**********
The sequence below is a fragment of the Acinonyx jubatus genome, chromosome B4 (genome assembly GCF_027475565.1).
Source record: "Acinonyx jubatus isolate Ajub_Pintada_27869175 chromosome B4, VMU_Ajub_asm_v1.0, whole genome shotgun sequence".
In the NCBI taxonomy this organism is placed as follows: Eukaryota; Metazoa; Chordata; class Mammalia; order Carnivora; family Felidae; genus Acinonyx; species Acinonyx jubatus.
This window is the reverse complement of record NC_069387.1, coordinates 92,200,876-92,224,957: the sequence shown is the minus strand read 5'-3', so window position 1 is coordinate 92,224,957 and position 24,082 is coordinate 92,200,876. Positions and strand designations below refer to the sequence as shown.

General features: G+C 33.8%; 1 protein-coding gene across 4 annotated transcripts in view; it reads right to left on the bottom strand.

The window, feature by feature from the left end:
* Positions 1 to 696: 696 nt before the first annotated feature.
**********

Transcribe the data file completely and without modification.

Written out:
The sequence below is a fragment of the Acinonyx jubatus genome, chromosome B4 (genome assembly GCF_027475565.1).
Source record: "Acinonyx jubatus isolate Ajub_Pintada_27869175 chromosome B4, VMU_Ajub_asm_v1.0, whole genome shotgun sequence".
In the NCBI taxonomy this organism is placed as follows: Eukaryota; Metazoa; Chordata; class Mammalia; order Carnivora; family Felidae; genus Acinonyx; species Acinonyx jubatus.
This window is the reverse complement of record NC_069387.1, coordinates 92,200,876-92,224,957: the sequence shown is the minus strand read 5'-3', so window position 1 is coordinate 92,224,957 and position 24,082 is coordinate 92,200,876. Positions and strand designations below refer to the sequence as shown.

General features: G+C 33.8%; 1 protein-coding gene across 4 annotated transcripts in view; it reads right to left on the bottom strand.

The window, feature by feature from the left end:
* Positions 1 to 696: 696 nt before the first annotated feature.